The Chief Minister has said that all previous attempts to control the population have failed.
However, Senator John Le Fondré believes that the next population policy will work because it will be based on the migration policy, and new data systems, that he launched on Tuesday.
Speaking at a media briefing, Senator Le Fondré said: “I fully appreciate that people want to jump to a number of where do you think the population should go and how many should we be allowing in, but what has become clear is that we didn’t have the underlying controls to give you even a remotely sensible number. Even if you froze permissions tomorrow, the population would continue to increase.
Pictured: Chief Minister John Le Fondré at Tuesday‘s press conference launching the Island’s new Migration and Immigration policies.
“To be blunt, we are trying to be honest and say that the controls that have been in place to date have not been working from that perspective. This is about getting the foundations right, then getting the data right, and that means you can then do the population policy, for it to be meaningful.”
If the Senator is right, then the States of Jersey have been getting it wrong for a very long time. In 1635, for instance, legislation was passed requiring inhabitants to notify the parish constable if an non-native stayed in their home for more than one night.
In more recent history, in 1973, a special committee set up by the States recommended that the average annual net rate of immigration should be set so that, by 1995, the population would not exceed 80,000.
In 1974, the States approved measures with the aim that, by the census of 1981, the population would not exceed 78,000. That year, a new target rate of net immigration of 250 migrants a year was set.
But all targets were exceeded, with the population increasing to over 84,000 by 1991.
A working party established in 1995 recommended that the States’ policy objective should be to maintain the population of Jersey at around the level it was in the second half of 1995, which was around 84,000.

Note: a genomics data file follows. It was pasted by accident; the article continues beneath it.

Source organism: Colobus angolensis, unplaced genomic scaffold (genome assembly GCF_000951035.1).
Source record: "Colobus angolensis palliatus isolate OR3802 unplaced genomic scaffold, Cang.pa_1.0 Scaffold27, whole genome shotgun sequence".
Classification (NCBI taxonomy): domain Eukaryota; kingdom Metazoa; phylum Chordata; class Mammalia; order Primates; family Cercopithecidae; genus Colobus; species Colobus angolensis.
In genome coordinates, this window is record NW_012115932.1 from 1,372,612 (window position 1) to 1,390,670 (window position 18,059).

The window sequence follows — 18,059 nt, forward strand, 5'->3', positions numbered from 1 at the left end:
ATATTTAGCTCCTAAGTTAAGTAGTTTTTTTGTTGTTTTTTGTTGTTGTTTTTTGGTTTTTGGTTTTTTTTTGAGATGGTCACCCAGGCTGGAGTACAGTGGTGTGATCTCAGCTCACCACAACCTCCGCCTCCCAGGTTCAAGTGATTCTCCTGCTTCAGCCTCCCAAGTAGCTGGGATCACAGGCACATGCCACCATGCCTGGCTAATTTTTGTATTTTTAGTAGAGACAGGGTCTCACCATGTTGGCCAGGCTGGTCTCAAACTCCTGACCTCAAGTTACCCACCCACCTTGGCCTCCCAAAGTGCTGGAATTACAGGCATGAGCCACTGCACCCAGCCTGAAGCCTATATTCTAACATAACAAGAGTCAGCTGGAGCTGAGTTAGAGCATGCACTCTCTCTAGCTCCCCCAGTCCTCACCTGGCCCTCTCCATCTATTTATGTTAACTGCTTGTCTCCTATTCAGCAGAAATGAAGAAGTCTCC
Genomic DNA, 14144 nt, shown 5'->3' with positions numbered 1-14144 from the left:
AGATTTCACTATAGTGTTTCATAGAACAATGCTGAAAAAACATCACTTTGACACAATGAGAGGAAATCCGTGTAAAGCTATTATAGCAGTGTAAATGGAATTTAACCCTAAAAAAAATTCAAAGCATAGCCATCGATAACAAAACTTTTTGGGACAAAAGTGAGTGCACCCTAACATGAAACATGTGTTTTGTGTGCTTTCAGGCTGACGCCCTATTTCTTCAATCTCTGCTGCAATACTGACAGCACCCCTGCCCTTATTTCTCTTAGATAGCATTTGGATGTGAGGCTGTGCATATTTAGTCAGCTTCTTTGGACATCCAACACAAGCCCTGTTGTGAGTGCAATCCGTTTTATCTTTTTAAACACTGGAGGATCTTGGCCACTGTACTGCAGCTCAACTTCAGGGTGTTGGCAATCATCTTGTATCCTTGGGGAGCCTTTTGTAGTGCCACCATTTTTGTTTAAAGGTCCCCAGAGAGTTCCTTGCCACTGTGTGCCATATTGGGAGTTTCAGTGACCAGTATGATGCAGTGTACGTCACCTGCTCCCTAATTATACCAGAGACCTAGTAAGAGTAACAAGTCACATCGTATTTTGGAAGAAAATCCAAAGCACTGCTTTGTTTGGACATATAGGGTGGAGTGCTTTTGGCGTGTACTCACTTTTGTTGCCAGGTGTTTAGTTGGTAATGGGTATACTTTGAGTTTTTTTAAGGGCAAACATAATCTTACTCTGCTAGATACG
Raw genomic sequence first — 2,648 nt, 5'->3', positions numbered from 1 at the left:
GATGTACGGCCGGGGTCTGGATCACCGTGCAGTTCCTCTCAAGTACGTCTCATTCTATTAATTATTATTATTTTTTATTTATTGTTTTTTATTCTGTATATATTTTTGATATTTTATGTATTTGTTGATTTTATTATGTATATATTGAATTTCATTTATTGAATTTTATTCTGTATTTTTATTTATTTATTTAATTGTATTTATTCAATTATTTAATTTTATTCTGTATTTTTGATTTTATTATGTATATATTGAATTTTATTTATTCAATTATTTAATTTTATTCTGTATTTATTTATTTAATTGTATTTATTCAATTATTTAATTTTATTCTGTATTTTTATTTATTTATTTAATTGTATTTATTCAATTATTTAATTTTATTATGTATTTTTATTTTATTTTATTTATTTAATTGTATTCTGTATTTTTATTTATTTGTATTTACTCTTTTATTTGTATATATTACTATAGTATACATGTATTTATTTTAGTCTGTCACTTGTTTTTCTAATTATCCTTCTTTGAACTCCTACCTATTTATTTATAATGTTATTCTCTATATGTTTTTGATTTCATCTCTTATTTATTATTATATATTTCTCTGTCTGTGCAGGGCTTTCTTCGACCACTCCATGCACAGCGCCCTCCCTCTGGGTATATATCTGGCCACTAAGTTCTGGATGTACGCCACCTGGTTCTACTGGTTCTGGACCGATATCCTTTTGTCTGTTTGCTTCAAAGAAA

In 2009, the Council of Ministers produced a policy statement stating that the total population should not exceed 100,000 and inward migration should be maintained within a range between 150 and 200 heads of household a year in the long term.
Pictured: The States tried to control the population in the 17th century, when Protestant Huguenots flocked to the Island escaping persecution in France.
In 2011, the States passed the Control of Housing and Work Law, which brought in the current categories of ‘Entitled’, ‘Licensed’, ‘Entitled to Work’ and ‘Registered’. Although a States Member, the current Chief Minister was absent for that vote.
He did, however, vote against the Interim Population Policy of 2014, which maintained an assumption of allowing a net increase of 325 migrants per year into the Island.
The current population of 108,000 - a 20% increase since 2001 - is proof that this target, like all the targets and plans before it, failed.
But this time, Senator Le Fondré says, things are different.
“The confidence I have is that we have put the controls in place and that those controls work,” he said.
“What has been happening to date is that even though politicians may have sought to limit the increase in permissions issued, or even freeze the number of permissions, what necessarily wasn’t fully understood is that the existing permissions allowed the population just to continually increase.
“What we are doing is breaking that link and that means that there will be far better control and far more sensitive and responsive control as and when we need it.”
The Chief Minister said he hoped that the Migration Policy would be up and running by May 2022.
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